Raise your hand if you’re a city girl….I know that you can’t see me, but I am waving like anything because I am a city girl, too.
As of today, though, I fall into a whole different classification: I am a city-girl/chicken wrangler.
It happened like this: A few days ago, a neighbor up the street, Ms. N., asked me to mind her chickens while she went away overnight this weekend. I’ve minded them before, easily, so I didn’t hesitate to say yes. I popped over there last night to get a quick refresher of where everything I would need for their care is kept, and to meet the new girls. The previous bunch I cared for were a bit more mature than the current lot. However, the new group were very well-behaved yesterday, and even let me snap a couple of photos.
Like the last time, this was going to be a piece of cake. HA!!
Ms. N. lives next door to my mother, so I dropped in to visit mom before I went to check the girls. Then, as I was walking over through the back-to-back vegetable gardens, currant bushes, and low-hanging heavily laden pear trees, I could hear one of them squawking to beat the band. What on earth was the matter over there?!
When I came to a spot with a clear view of the chicken pen, I saw what the matter was. One of the girls had somehow escaped and was running back and forth trying to get back in with her BFFs. Oh, no!! Ms. N. had not instructed me about what to do with a chicken on the run!! I was on my own and had to think fast.
I went over to open the gate and let the escapee back in, but all the good little hens on the inside immediately scurried over to where I stood. I shooed them away to the other side of the pen and went to the gate again. Back they came. We played this game a couple more times then stopped. It wouldn’t do to let four more out trying to get one back in. Nix that idea.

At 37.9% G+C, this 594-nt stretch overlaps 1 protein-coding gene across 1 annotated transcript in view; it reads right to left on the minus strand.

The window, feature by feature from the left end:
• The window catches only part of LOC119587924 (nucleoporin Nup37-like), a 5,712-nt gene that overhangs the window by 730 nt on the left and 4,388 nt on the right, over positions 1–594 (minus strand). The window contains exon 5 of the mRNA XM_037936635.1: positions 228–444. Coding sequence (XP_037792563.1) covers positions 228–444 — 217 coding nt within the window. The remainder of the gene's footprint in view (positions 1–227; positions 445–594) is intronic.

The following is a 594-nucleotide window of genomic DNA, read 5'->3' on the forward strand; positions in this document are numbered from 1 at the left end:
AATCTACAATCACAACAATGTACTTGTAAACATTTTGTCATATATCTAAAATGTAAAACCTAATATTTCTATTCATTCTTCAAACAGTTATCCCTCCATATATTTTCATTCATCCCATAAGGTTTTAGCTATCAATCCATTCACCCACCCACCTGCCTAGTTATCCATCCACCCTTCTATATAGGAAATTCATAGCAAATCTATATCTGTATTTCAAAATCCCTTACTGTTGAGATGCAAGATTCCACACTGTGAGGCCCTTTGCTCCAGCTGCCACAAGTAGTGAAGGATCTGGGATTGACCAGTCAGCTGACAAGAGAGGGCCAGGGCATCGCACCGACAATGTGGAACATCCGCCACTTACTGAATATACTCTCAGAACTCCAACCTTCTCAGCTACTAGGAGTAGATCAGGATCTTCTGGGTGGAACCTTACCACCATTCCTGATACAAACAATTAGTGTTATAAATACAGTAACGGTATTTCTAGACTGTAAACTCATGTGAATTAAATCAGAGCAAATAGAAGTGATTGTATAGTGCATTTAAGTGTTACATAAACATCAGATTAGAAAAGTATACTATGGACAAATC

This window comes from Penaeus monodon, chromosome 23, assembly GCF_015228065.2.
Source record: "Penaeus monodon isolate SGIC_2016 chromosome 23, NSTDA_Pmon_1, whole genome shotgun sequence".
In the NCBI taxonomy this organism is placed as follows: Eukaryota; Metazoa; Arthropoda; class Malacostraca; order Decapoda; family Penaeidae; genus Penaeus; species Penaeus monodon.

I was supposed to pick some borage for them to eat today, so I decided to throw it to the other side of the pen hoping they would be kept busy long enough for me to get the gate open and put the inmate, as I had come to think of her, back inside the fence.
It worked!! Now for the wrangling part. Inmate #92255 was behind a small low-branched tree next to the pen and a little ways from the gate. I would open the gate, praying the others wouldn’t notice, and shoo her from behind the tree and in through the gate. That was the plan, anyway. I stealthily sidled over and slowly opened the gate. So far, so good. The others were busy with borage.
Quickly, I went around the front of the tree to herd #92255 around the back of the tree, around and in through the gate. She went around the tree as planned, but went I came back in front of the tree to coax her the final few steps in, she did an about-face and we were back where we started. Back and forth we went until we were both breathless and sweaty (if chickens sweat). There wasn’t enough room for me to get behind the tree with her because of the plantings all around the base. I’d have to keep trying to shoo her out; it was the only way. I picked up a long, fallen branch and decided it would make a good chicken “prod”. Hopefully, it would do the trick.
#92255 was standing stock still behind the tree, mouth open, panting heavily. The gate was open. The others were still gobbling borage, but it wouldn’t be long before they’d notice their path to freedom was clear. It was now or never.
Nonchalantly, I walked around the tree, giving it a wide berth and gently swinging the branch back and forth. #92255 didn’t move a muscle but her beady eyes followed me. And the branch. When I felt I had gone far enough around, I began to walk towards the backside of the tree while flailing the branch. At once she bolted. As she headed towards the open gate I prayed she would have sense enough to go around it and into the pen. I stopped in my tracks and watched as she did exactly that! I ran to the gate, slammed it shut, and latched it.
Breathing hard, I glanced over to far side of the pen. There she was, #92255, clucking and squawking and raising a ruckus. Flapping her wings and chasing the others away so she might eat her fill of the left-over borage. She didn’t pay me a blind bit of notice. As far as she was concerned, the whole incident might never have happened. But it did. And I won! Yippee!!!
Final score: City-girl/Chicken Wrangler – 1, #92255 – 0.
Exhaustified, I came home, poured myself a cup of coffee and collapsed into a chair thinking, “Oh, no! I have to go back again tomorrow!!”
But, I refuse to think about it now. I’ll think about it tomorrow. After all, it’s another day tomorrow. (I was going to say “tomorrow is another day”, but that line is already taken!)
Ms. Scarlett, Chicken Wrangler